Goodnight New York Winner

Putting the Empire State Building to Bed

by Meg Leahy

It was about six months after I moved to Tribeca when I met him. At night I would lie awake and listen to the noises in the street, missing the stars and the silence of home. He would roll over, sleepily, and put his hand on my heart, knowing I was wishing slumber would find me.

"What can I do?" he would ask.

"Tell me a story," was my nightly response.

He told them all—from childhood adventures to boozy business trips. But he'd eventually doze off while I waited for the sun to rise, wondering if I would ever find rest here in the city that never sleeps.

One night, after the stories ran out and Ambien had failed me (that's an entirely different story), he appeared in the bathroom while I was brushing my teeth.

"Go put on your shoes and your coat," he told me. "Put them on right over your pajamas," grinning as he did the same.

He grabbed his wallet, his keys, and my hand. And we were off, down the stairs, into the crisp night air.

"Where are we going?" I asked him.

"To put the Empire State Building to bed," was all he would reveal, smiling as we strolled up Sixth Avenue, hand-in-hand.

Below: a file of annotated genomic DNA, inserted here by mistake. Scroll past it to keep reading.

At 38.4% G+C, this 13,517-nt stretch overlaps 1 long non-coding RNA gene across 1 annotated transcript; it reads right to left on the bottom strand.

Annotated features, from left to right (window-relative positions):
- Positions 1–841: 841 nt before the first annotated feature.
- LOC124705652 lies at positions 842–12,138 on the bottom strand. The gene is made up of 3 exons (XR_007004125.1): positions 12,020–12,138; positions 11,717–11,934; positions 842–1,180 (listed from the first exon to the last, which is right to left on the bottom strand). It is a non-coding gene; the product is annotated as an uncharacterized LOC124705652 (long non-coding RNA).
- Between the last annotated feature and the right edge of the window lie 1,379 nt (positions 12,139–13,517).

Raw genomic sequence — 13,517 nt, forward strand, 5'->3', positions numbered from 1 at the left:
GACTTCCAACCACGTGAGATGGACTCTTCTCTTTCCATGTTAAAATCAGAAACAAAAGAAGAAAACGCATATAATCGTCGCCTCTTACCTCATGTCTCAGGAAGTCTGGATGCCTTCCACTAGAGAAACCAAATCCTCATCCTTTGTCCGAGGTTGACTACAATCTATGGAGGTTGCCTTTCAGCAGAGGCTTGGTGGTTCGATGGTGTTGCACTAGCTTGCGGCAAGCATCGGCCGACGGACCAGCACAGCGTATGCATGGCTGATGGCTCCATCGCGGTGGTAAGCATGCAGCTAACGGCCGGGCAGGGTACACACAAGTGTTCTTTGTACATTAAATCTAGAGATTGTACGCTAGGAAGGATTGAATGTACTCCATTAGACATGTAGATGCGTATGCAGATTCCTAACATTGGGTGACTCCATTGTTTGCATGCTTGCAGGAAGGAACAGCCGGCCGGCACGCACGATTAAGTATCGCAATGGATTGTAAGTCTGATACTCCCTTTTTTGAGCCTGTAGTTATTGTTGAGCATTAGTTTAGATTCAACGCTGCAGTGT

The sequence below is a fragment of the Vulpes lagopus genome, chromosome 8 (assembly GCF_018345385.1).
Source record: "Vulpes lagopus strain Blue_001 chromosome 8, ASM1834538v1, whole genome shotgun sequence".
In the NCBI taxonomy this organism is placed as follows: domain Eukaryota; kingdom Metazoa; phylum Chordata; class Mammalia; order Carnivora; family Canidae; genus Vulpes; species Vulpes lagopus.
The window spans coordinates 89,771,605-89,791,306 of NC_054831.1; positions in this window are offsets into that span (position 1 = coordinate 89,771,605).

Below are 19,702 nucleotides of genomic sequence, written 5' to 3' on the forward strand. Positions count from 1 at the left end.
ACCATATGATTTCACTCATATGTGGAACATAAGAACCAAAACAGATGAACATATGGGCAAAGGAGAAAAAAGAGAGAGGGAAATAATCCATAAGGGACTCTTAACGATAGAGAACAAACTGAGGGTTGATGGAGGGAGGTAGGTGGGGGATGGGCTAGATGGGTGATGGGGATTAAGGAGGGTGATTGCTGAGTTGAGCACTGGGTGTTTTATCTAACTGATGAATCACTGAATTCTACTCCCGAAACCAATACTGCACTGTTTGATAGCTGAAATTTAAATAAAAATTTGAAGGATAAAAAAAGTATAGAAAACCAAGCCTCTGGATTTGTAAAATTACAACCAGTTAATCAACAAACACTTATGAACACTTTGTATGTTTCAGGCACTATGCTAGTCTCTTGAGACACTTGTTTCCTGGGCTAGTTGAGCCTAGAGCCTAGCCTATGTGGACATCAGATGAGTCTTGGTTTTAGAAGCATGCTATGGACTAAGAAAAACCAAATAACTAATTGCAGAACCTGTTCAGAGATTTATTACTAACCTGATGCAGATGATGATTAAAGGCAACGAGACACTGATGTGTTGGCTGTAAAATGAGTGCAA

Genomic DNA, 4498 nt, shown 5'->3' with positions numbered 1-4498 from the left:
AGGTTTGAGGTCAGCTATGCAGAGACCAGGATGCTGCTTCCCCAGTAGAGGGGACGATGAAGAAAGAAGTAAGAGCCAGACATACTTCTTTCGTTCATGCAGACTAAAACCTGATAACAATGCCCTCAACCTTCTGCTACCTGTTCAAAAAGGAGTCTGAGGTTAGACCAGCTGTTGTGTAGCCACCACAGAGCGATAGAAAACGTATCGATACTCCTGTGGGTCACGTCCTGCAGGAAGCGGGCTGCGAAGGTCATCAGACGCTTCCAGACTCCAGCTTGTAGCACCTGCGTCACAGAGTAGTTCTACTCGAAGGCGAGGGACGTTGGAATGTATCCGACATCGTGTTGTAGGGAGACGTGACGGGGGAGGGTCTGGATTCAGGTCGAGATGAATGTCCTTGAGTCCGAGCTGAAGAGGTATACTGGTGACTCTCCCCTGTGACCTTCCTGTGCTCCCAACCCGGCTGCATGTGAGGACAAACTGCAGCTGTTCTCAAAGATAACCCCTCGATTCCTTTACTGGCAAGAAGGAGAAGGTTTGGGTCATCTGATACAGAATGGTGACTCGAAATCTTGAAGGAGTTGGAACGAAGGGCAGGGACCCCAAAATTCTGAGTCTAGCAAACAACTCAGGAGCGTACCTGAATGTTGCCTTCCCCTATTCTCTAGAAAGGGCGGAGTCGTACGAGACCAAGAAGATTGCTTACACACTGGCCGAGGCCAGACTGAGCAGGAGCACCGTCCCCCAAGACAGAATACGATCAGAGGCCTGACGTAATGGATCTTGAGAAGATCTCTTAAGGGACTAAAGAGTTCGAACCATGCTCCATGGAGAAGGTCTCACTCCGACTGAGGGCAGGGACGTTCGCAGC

When we reached Bryant Park, he found a bench and we both sat down. One arm draped around me, he pointed at the sky.

"Over there is the Chrysler Building, it stays awake all night, keeping watch over the city, standing tall and making sure we are all safe. I like to think that up on the highest floors, there's a top secret factory where dreams are made and they float down and out of those twinkling windows to find us in our beds."

"Here," he pointed again, "is the Empire State Building. It would like to stay awake all night with the Chrysler Building, but it spends all day running people up to the observation deck to show off the city, giving everyone a glimpse to take home with them. And it shines brightly once the sun goes down—tonight it's orange and blue for the Knicks' home opener. But the Empire State Building needs to rest just like you do."

He pulled me close, and I noticed he glanced down at his watch before he continued.

"So every night at midnight it's lights out..."

And at that very moment the Empire State building disappeared from the sky. Enchanted, like a child by a magic trick, I wanted to beg to see it again.

Ever since that night, I have found myself searching out the Empire State Building just before midnight with the hope of making it "disappear". When I put myself to bed now, I close my eyes and drift into sleep like the majestic building, knowing sweet dreams will come and find me.